Schools, hospitals high on Labor's agenda

  • Oops!
    Something went wrong.
    Please try again later.
·3-min read
In this article:
  • Oops!
    Something went wrong.
    Please try again later.

One of the dangers of election campaigning at a school is the tolling of the bell.

Having attended St Mary's Cathedral College as a student, Anthony Albanese knew it was coming as he campaigned on Monday.

"The bells are tolling for the Morrison government because early voting starts today," he said.

"Time is up."

Mr Albanese spent the day promising funding for the education sector as well as a hospital in South Australia, riding high on new opinion polls indicating Labor has extended its lead two weeks out from the election.

The latest Newspoll shows Labor ahead 54-46 on two-party preferred, up one point from the previous week, while an Ipsos poll has Labor on a 35 per cent primary vote while the coalition has dropped to 29 per cent.

At his former high school, Mr Albanese was greeted by a mob of cheering students who called him over for selfies and high-fives.

He told the youngsters he had met one of his lifelong best friends at the school and his highest HSC marks were in chemistry and maths.

The welcome was similarly warm at an early voting centre in the Liberal-held seat of Boothby in Adelaide.

Mr Albanese told Labor supporters their task was to convince five undecided voters to back the party every day before the election.

The visits provided a backdrop to spruik Labor's plans for the education and health sectors.

A $150 million plan aims to get more high achievers into teaching and boost the numbers of science and mathematics teachers.

Labor hopes to reverse nearly two decades of declining performance from Australian students.

Mr Albanese also pledged a $200 million commitment for the Flinders Hospital in Adelaide.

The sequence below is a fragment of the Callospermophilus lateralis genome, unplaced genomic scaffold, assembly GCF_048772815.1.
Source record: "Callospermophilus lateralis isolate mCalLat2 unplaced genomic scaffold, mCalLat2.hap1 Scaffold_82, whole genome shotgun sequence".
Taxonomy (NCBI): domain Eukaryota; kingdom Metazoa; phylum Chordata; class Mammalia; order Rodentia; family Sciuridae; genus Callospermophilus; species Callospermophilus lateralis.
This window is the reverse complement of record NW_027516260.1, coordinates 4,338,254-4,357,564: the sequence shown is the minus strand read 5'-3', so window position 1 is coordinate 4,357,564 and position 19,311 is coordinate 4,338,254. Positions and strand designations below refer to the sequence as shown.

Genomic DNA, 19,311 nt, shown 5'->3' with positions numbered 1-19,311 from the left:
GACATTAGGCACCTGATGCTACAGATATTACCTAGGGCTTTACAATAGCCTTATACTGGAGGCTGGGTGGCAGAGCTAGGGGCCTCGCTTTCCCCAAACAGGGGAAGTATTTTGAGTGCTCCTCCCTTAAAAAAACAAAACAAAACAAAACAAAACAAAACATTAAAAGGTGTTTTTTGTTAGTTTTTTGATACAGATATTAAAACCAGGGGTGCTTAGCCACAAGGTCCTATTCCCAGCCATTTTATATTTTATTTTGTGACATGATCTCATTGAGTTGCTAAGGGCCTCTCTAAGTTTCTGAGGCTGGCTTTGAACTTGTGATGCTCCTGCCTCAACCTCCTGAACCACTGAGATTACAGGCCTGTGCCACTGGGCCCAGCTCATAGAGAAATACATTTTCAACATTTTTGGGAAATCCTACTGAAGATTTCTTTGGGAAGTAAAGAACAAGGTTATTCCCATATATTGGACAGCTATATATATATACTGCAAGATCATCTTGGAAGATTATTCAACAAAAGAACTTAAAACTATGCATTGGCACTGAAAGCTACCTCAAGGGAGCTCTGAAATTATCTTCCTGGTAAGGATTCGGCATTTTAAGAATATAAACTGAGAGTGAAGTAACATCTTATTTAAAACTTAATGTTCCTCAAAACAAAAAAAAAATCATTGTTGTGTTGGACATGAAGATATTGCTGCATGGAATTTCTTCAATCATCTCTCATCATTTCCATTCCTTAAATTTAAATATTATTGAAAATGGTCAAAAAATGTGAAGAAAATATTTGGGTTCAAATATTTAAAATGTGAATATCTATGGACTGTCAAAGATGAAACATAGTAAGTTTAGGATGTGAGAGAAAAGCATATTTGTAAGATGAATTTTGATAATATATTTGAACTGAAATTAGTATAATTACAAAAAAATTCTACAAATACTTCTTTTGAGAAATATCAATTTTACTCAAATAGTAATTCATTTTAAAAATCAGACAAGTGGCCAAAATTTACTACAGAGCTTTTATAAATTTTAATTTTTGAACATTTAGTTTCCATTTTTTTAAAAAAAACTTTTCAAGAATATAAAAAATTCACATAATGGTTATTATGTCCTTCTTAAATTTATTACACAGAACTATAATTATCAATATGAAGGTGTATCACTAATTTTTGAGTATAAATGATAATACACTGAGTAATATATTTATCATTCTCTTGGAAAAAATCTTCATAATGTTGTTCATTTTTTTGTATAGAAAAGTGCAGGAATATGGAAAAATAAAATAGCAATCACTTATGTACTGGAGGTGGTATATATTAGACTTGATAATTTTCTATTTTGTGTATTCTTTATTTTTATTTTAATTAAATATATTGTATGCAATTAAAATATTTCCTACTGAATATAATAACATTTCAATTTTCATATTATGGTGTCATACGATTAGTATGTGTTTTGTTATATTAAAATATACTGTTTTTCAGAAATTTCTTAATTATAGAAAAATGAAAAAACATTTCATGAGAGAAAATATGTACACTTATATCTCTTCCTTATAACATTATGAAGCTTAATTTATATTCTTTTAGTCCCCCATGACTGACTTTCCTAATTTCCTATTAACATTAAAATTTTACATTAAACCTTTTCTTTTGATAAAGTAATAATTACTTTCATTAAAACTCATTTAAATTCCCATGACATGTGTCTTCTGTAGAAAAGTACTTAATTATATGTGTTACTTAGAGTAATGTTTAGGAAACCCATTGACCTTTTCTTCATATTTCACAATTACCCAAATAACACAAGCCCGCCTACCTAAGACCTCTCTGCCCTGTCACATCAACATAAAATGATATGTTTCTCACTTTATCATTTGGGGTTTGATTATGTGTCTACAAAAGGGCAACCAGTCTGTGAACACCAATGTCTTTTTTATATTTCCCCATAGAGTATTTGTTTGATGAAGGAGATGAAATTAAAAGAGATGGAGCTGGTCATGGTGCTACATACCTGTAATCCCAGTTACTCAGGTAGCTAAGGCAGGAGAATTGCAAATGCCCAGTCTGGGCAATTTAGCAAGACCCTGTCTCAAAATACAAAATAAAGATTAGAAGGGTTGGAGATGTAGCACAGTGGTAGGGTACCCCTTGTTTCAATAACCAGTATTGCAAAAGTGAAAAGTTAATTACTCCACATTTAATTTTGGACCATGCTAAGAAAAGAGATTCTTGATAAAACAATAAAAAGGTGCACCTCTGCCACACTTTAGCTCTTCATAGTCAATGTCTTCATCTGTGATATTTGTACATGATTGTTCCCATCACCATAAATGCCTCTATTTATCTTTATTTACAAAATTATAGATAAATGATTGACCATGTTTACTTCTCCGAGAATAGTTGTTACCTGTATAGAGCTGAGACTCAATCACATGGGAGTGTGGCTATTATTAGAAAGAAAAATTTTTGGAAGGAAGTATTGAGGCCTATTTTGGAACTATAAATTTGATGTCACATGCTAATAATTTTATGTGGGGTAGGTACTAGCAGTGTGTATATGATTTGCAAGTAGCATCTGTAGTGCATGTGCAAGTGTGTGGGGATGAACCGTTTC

The funding, which will be matched by the South Australian government, will provide an extra 160 beds, expand the intensive care unit and upgrade the operating theatres.

He was joined by SA Premier Peter Malinauskas who said the Liberal Party had neglected Boothby for too long.

Yet Mr Albanese denied the announcement was an attempt to buy votes in the marginal seat.

"States run the hospitals, I'm not planning to change that at all. What I am planning to do is to sit down constructively with all state governments based upon their priority," he told reporters in Adelaide.

"This is the hospital that needs this infrastructure upgrade right now."

Meanwhile, the education sector is facing a post-pandemic shift, as teachers say they are burned out after two years of lockdown and educators in NSW striking last week for better pay.

Opposition education spokeswoman Tanya Plibersek said under the Morrison government too many high-achieving teachers were leaving the profession and not enough were entering it.

At least one in three educators quit the sector in their first five years of teaching, with unions complaining of extra workloads pushing members to their limit.

Mr Albanese said Labor will incentivise the best graduates to take up teaching.

"A good teacher changes lives," he told reporters.

"(Labor's plan) is about attracting people who will become the best teachers in the profession."

Under the plan, 5000 students with an 80 or higher ATAR will be able to receive $10,000 a year to study teaching, plus an extra $2000 if they move to the bush.

The plan will also fund 1500 extra placements to retrain mathematicians and scientists and support them as they work part-time as teachers while getting their masters degree in education.

Our goal is to create a safe and engaging place for users to connect over interests and passions. In order to improve our community experience, we are temporarily suspending article commenting